In some cases, clients that could have obtained financing from commercial banks chose to approach a development bank, not for its expertise, but rather for its advantages in terms of rates or commissions. Hence, for these prime clients, dealing with a development bank represented a way to obtain subsidies.


There is, however, no one optimal level of concentration. Both a highly concentrated and a highly dispersed banking system can be efficient, as shown by the experiences of Canada and the United States, respectively.


In Senegal, following the establishment of an initial group of banks in 1965, only six new commercial banks were licensed in the subsequent 21 years.




By end-1985, deposits of the government and public enterprises in Cameroon amounted to 50 percent of total deposits. World Bank (1986).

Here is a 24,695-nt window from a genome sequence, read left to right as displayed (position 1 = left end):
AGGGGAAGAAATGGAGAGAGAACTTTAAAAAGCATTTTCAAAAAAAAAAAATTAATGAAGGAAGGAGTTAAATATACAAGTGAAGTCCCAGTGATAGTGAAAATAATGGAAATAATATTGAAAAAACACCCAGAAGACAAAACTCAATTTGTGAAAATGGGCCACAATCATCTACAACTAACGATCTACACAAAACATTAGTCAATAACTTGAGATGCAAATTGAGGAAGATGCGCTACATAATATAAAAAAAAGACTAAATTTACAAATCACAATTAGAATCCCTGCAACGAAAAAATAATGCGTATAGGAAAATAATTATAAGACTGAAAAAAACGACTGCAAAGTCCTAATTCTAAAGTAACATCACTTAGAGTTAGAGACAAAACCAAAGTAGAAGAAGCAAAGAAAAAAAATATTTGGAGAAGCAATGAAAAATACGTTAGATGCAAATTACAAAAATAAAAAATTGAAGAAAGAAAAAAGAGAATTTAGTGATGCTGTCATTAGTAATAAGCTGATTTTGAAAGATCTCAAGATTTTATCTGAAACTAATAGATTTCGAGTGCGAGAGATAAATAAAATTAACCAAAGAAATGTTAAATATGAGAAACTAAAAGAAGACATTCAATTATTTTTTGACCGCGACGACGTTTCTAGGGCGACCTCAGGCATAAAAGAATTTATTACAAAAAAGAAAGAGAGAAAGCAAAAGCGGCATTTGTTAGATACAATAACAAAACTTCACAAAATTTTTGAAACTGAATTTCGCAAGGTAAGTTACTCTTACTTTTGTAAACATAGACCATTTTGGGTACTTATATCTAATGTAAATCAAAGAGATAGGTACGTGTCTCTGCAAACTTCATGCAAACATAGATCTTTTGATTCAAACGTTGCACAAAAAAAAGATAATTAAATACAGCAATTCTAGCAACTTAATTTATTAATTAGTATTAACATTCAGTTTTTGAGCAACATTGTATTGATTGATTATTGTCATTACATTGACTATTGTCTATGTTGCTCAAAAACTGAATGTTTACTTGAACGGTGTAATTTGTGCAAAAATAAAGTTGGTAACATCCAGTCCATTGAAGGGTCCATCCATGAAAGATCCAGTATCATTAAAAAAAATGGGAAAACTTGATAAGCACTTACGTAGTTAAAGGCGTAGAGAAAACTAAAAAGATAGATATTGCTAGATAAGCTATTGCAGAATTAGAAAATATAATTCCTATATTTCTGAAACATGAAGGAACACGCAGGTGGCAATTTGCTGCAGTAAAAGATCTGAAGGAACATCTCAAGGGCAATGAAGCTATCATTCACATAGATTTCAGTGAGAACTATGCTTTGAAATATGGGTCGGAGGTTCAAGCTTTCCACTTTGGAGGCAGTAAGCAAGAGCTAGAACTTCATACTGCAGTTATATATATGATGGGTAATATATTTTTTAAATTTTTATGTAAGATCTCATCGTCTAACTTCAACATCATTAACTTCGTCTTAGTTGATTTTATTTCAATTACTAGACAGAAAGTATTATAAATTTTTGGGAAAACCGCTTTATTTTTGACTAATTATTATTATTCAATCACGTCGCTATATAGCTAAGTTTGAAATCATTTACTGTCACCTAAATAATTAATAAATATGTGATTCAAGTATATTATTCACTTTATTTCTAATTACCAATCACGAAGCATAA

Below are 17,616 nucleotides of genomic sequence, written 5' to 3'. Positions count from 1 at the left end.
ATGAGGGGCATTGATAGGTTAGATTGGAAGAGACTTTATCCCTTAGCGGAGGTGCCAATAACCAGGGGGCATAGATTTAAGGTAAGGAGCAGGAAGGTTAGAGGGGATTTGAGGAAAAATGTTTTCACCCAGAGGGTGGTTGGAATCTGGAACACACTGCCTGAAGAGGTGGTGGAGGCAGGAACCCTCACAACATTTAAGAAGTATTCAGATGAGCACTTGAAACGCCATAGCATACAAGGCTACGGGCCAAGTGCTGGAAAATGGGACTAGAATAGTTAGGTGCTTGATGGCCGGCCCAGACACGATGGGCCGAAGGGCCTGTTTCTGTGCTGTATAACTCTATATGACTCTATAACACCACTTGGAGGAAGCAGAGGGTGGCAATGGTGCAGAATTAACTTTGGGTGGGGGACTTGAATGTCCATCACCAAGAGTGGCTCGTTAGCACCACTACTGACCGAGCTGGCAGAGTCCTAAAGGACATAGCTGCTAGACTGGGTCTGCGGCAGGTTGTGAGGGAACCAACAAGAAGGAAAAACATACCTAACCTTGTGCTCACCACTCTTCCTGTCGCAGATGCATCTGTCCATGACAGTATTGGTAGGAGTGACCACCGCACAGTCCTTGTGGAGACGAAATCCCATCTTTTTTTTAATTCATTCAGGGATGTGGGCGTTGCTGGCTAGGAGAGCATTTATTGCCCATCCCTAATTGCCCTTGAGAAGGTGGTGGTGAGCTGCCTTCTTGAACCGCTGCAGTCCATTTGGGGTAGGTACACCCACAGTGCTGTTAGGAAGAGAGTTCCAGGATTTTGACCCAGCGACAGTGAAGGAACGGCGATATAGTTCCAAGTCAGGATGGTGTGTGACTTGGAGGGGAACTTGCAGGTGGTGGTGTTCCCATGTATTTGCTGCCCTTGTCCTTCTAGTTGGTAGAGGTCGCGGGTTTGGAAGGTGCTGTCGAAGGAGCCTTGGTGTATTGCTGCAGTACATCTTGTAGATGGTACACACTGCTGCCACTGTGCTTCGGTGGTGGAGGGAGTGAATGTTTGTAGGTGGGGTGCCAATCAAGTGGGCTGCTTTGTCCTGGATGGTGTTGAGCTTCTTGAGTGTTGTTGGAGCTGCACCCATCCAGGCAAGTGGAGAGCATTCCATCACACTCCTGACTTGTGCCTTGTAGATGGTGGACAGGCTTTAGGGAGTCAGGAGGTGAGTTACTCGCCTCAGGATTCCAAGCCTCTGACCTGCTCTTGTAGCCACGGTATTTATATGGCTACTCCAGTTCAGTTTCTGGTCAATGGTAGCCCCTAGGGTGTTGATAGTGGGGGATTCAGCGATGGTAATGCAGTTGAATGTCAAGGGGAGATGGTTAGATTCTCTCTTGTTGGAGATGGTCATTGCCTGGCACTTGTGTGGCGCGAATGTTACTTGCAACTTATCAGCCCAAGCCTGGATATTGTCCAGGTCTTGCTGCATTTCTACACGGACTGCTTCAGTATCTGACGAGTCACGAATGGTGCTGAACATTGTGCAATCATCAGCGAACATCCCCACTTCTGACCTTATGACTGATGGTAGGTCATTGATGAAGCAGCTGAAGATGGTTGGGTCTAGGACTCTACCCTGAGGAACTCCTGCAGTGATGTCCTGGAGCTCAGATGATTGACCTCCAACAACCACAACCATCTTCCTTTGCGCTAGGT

World Bank (1995), Vol. II.


See Brownsbridge (1998) who provides a detailed analysis of connected lending in local banks in four countries of sub-Saharan Africa.


Moral hazard occurs when a borrower has incentives to engage in activities considered undesirable by the lender because they make it less likely that the borrower will repay the loan. Adverse selection occurs when borrowers who are most likely to produce an undesirable outcome—the bad credit risks—are those most likely to actively seek a loan and be selected for one. Mishkin argues that financial crises erupt when problems of moral hazard and adverse selection become so serious that financial markets are unable to channel funds efficiently to economic agents with the most productive investment opportunities.